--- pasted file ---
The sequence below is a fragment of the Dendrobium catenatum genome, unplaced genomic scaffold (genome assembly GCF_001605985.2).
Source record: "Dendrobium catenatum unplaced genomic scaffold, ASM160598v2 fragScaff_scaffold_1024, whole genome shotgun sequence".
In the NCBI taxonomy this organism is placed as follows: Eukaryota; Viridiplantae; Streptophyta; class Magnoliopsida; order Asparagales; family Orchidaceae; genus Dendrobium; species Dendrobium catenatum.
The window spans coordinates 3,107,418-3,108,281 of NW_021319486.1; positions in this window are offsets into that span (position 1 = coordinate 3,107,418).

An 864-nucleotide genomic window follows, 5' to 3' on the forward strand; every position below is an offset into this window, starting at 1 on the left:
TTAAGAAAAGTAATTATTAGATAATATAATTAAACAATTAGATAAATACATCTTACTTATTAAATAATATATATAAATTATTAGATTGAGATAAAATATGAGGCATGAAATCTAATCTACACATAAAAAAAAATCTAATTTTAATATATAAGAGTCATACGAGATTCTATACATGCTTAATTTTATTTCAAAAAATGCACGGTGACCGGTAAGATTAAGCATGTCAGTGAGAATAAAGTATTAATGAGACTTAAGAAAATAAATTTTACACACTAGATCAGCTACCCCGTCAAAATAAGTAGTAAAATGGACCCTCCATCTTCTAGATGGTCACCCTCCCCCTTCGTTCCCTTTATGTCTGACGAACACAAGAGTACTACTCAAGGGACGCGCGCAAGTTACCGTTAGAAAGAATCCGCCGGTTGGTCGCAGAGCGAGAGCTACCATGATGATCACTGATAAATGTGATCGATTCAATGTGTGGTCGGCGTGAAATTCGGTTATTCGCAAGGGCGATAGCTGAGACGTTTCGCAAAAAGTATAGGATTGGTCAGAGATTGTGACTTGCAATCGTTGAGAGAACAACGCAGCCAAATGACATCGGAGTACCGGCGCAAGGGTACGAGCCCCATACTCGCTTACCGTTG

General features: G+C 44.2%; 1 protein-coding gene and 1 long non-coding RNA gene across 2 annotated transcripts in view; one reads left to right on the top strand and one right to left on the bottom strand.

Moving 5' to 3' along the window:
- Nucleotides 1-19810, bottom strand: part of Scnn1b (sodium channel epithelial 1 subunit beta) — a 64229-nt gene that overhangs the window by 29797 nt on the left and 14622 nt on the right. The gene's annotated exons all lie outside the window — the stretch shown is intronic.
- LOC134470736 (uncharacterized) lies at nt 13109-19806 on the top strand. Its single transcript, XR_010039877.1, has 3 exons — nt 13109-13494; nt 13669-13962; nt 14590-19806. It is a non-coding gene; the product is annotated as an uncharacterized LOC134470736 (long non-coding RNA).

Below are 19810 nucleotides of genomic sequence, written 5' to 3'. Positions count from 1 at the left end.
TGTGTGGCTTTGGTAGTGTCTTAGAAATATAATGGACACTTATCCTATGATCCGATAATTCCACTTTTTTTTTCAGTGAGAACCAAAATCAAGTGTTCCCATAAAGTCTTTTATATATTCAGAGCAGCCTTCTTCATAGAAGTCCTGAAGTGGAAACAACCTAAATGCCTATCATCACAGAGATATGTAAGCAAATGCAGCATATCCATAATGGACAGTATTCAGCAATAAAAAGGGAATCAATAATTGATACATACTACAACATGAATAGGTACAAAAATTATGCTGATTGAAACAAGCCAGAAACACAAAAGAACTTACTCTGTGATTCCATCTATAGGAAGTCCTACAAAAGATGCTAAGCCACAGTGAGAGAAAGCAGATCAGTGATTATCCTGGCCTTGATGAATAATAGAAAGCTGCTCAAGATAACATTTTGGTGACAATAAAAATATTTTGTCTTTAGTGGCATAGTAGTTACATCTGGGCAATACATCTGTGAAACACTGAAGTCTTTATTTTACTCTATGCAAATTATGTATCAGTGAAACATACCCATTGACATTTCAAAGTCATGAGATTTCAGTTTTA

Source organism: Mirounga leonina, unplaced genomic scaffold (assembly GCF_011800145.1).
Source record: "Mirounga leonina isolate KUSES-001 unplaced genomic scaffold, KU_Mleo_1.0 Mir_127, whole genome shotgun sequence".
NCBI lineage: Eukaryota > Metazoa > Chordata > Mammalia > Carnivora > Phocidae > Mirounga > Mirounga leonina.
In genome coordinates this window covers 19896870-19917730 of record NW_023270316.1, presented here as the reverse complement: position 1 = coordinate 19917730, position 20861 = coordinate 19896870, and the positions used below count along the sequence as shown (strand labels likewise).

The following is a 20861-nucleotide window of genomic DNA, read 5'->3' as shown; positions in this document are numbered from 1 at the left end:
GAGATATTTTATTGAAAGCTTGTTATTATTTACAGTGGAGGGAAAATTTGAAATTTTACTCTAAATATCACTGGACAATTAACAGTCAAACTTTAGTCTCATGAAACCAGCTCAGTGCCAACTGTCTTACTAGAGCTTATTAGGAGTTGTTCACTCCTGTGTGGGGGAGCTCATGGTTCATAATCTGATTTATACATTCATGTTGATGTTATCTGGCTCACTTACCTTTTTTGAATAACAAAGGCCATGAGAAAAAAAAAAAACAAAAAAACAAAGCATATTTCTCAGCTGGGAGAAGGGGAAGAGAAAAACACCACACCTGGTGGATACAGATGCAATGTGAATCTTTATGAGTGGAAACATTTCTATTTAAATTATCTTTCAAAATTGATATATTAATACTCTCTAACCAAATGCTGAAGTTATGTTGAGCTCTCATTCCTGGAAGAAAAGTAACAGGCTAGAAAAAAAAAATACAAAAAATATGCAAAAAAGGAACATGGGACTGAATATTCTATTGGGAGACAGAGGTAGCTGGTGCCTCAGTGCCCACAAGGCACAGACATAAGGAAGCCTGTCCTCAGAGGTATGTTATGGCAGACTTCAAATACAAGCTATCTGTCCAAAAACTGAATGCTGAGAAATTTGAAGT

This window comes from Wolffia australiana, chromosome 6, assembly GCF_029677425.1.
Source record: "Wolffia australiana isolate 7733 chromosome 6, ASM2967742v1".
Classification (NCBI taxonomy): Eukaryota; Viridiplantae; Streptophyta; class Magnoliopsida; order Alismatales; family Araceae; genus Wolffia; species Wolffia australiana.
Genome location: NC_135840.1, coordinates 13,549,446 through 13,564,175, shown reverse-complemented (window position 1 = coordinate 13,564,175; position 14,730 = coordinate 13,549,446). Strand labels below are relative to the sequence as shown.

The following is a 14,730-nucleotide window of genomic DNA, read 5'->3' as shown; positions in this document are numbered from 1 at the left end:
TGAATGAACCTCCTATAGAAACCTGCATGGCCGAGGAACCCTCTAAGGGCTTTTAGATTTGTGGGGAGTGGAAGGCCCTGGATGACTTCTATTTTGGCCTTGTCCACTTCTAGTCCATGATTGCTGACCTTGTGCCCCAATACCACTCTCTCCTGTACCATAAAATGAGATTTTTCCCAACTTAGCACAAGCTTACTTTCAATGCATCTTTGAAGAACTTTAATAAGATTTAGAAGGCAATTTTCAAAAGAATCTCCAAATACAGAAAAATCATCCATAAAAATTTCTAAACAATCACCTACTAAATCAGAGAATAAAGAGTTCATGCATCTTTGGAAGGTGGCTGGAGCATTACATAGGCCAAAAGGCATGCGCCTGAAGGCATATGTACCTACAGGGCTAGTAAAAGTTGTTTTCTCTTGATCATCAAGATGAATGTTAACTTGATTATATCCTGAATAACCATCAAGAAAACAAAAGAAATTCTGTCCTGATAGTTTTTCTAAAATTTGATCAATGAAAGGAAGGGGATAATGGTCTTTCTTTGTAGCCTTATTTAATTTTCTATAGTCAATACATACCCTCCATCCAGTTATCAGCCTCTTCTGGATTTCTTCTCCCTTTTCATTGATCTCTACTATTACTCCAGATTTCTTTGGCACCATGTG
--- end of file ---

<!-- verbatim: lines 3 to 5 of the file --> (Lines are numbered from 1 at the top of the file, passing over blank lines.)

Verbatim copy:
In the NCBI taxonomy this organism is placed as follows: Eukaryota; Viridiplantae; Streptophyta; class Magnoliopsida; order Asparagales; family Orchidaceae; genus Dendrobium; species Dendrobium catenatum.
The window spans coordinates 3,107,418-3,108,281 of NW_021319486.1; positions in this window are offsets into that span (position 1 = coordinate 3,107,418).

An 864-nucleotide genomic window follows, 5' to 3' on the forward strand; every position below is an offset into this window, starting at 1 on the left: